As they were drawing Jenna shared, "The poisonous one eats grass and the other one eats tomato plants. Look at the spike on there." Emma D said, "I know what the spike is for to keep other predator's away." Then Jenna continued to share her observations, "It climbs on the walls. I wonder what kind of caterpillars these are?" The two caterpillars were very different from each other. One was furry and brown the other one was big and green. The children took immediate notice of this. Next Jenna chose to go to the writing table. She had a slip of paper from the question box. She asked my to help her write her question down. Jenna asked, "How to do you spell I wonder?" I showed Jenna the "I Wonder" text and told her she could copy form the title. Then I assisted Jenna in using her letter sound knowledge to finish writing her question. Jenna placed her question in the question box.
The following day Jenna asked if she could present her caterpillar to the children at shared learning time. She began by holding up the viewing container with the caterpillars inside to show the children. Then Jenna shared, "I found a caterpillar on a tomato leaf." Sophia asked, "How did you pick it up?" Jenna replied, "I used a leaf. My mom picked it up." Eden wondered, "How big is it?" Jenna said, "It's that long." Then she pointed to the caterpillar. Kate asked, "Why did you bring it?" Jenna went to the question box and took out her slip of paper. She read her question, "I wonder what kind of caterpillar it is?" This demonstrated to us as educators that Jenna felt she could share her discovery with us and that we would value her desire to investigate her wonders and assist her in discovering the answer to her question. At this point we shared with the children that if they had wonders or questions that they could also place them in the question box for discovery. Jenna had also brought in two tiny green cocoons. She showed them to the children as well. Jenna had spent some time the previous day exploring the photos in my butterfly and moth text at the inquiry table. She had found a page that included an illustration of cocoons that looked very similar to the one's she brought in. Jenna shared with the children, "They are cocoons." Sophia asked, "Are they baby caterpillars hatching out of the cocoons or butterflies." Jenna answered, "They are moths." This discussion gave us a beginning understanding of the children's previous experiences and knowledge about caterpillars. We are curious to see how they lead this learning journey around caterpillars.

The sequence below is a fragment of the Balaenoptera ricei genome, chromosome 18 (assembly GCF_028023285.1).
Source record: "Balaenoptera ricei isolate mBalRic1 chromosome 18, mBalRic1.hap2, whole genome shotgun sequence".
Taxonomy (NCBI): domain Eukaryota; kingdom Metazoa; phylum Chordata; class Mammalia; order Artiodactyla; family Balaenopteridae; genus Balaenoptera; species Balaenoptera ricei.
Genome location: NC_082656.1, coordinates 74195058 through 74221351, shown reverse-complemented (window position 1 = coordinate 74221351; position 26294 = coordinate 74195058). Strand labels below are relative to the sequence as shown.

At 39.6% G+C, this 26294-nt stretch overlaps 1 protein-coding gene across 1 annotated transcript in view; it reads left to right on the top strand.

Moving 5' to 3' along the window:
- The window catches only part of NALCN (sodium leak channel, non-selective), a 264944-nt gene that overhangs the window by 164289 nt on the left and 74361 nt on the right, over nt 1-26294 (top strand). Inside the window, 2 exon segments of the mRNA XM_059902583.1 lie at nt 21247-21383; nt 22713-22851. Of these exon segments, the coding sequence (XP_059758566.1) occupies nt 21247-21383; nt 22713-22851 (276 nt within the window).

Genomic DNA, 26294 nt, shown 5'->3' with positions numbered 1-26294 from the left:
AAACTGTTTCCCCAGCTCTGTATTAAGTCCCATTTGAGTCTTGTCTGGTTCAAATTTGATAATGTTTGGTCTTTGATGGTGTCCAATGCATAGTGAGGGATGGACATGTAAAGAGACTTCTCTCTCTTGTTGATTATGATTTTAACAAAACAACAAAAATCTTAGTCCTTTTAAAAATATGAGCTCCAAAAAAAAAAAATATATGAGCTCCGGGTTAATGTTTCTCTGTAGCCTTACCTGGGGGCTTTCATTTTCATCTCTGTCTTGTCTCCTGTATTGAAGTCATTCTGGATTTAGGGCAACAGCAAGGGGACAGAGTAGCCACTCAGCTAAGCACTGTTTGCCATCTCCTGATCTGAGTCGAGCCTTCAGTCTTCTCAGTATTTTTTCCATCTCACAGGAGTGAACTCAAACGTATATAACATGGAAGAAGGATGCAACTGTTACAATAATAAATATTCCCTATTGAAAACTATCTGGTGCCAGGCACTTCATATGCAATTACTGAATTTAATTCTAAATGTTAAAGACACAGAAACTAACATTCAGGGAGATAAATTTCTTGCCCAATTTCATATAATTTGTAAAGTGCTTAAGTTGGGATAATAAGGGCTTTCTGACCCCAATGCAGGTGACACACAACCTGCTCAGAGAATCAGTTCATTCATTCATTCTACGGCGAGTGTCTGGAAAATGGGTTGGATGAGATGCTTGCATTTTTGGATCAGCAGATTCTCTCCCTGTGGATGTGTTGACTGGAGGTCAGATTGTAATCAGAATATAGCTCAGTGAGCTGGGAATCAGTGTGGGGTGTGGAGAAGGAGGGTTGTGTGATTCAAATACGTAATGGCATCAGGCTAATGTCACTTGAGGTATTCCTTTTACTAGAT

At recess while I was on yard duty the children and I discovered a white caterpillar. We brought it in the classroom so we could observe it with the other caterpillars. The children were very curious about these caterpillars. The following day we were so surprised. Inside of the Jenna's caterpillar container one of the caterpillars was missing. We could not figure out what happened. We wondered if the green caterpillar had eaten the brown one. Then later that day we made an exciting discovery. The brown caterpillar was not missing. It was under one of the leaves. The caterpillar had made it's cocoon. The children were very excited. We looked forward to continuing to observe the green caterpillar and the white one. The next day brought more surprises as we discovered that the white caterpillar had also made it's self into a cocoon. With the sun shining through the window I was able to video the cocoon. We could see the caterpillar working hard at making the cocoon thicker.